The UN Agency Dedicated to the Palestinians Is Corrupt and Aims at Harming Israel

Yesterday the head of the UN Relief Works Agency (UNRWA)—created in 1949 to provide humanitarian relief to Arab refugees from Israel’s War of Independence—resigned amidst a corruption scandal involving misuse of funds and an affair with a subordinate. As Frank Musmar notes, corruption is but one of many problems with the organization, which caters not just to refugees but to their descendants and, contrary to its original mission, seeks not to settle them in the countries where they live but to keep them in a perpetual state of dependency. He writes:

UNRWA has prolonged rather than resolved the plight of Palestinian refugees. Worse, by encouraging the Palestinian fixation on the “right of return”—the standard euphemism for the destruction of Israel via demographic subversion—it impedes negotiations for a permanent peace agreement. The agency should be eliminated and the responsibility for [the remaining] Palestinian refugees shifted to the UN high commissioner of refugees (UNHCR).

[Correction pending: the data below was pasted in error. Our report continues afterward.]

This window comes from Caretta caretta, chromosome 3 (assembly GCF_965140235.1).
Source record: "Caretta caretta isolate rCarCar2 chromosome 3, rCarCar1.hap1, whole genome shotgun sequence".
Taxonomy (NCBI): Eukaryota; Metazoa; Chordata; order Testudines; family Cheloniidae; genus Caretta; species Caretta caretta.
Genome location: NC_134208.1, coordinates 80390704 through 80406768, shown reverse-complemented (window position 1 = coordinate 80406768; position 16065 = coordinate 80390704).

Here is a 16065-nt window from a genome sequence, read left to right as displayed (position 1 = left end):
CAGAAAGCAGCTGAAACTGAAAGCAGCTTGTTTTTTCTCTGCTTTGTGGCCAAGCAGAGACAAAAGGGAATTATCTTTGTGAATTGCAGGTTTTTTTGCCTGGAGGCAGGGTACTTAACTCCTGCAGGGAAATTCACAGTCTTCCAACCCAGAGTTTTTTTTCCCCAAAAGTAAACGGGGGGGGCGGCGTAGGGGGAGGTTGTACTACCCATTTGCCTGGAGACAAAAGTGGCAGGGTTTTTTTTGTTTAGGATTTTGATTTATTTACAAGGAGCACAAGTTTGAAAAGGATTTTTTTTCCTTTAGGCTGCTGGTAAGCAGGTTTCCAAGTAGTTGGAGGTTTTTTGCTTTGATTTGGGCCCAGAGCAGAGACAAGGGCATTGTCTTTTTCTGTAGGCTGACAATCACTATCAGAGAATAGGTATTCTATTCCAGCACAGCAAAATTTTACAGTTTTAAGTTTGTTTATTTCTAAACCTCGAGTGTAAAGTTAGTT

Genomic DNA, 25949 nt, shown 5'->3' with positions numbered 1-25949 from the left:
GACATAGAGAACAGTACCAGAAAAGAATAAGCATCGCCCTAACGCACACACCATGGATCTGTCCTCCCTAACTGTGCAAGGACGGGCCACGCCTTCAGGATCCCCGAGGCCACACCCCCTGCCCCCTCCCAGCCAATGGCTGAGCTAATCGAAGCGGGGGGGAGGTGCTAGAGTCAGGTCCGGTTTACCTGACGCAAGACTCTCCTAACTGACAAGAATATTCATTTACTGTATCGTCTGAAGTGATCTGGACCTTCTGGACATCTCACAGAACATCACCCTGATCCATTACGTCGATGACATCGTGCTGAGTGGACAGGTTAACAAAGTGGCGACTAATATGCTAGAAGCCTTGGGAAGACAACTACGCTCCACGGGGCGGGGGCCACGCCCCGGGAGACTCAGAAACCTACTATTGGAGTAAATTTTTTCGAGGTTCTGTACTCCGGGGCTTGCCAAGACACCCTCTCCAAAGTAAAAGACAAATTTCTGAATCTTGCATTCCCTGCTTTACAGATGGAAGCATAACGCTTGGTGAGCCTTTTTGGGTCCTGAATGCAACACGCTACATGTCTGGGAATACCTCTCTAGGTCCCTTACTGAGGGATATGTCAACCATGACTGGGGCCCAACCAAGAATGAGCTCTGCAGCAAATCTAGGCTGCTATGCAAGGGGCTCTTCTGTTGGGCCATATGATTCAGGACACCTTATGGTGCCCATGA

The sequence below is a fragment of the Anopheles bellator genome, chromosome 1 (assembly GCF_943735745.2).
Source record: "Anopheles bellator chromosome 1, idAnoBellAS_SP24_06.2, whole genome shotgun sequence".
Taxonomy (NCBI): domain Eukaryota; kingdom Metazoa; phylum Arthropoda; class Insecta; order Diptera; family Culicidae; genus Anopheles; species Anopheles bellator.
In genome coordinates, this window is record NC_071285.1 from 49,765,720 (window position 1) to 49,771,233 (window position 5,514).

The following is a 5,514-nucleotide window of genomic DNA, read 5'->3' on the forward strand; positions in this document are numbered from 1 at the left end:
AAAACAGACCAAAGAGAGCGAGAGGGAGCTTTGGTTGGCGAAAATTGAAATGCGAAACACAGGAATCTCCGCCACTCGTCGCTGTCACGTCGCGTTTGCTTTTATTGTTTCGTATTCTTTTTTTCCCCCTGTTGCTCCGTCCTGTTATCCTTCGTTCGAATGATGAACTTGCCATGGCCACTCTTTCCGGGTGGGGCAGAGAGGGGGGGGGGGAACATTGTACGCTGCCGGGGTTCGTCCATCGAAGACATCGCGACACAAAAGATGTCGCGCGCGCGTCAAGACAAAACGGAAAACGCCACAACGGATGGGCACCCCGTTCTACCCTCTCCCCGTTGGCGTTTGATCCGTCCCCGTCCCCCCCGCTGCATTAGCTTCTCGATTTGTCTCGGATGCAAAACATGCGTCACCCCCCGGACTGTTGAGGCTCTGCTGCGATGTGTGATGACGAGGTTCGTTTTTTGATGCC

Not for the first time, the UN Office of Internal Oversight Services is currently investigating UNRWA’s top management for abuses of power, including sexual misconduct, nepotism, bullying, and retaliation. The Swiss, Dutch, and Belgian governments have all suspended payments to UNRWA while the investigation is ongoing.

Perhaps not surprisingly in view of the above, the agency has adopted a culture of secrecy about itself. It employs about 30,000 people—compared with the 11,000 employees of UNHCR [the UN’s main agency for refugees] for the rest of the world’s 17 million refugees and displaced persons. Most of its staff are Palestinians and many are known members of Hamas; indeed, Hamas membership can help one get a UN job on the West Bank.

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Read more at BESA Center

More about: Hamas, Palestinian refugees, UNRWA

With Friends Like Europe, Israel Doesn’t Need Enemies

Nov. 21 2019

Last week the European Court of Justice (ECJ) ruled that any foodstuffs produced by Jews or Jewish-owned businesses in areas of Israel outside the 1949 armistice lines must be labeled as such. The legal decision renders binding an advisory ruling issued by the European Commission in 2015. Caroline Glick comments on the latest ruling, which, she notes, emanates from a group of countries that insist they are “friends” of the Jewish state:

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Read more at Caroline Glick

More about: BDS, Europe and Israel, European Union, ICC, Settlements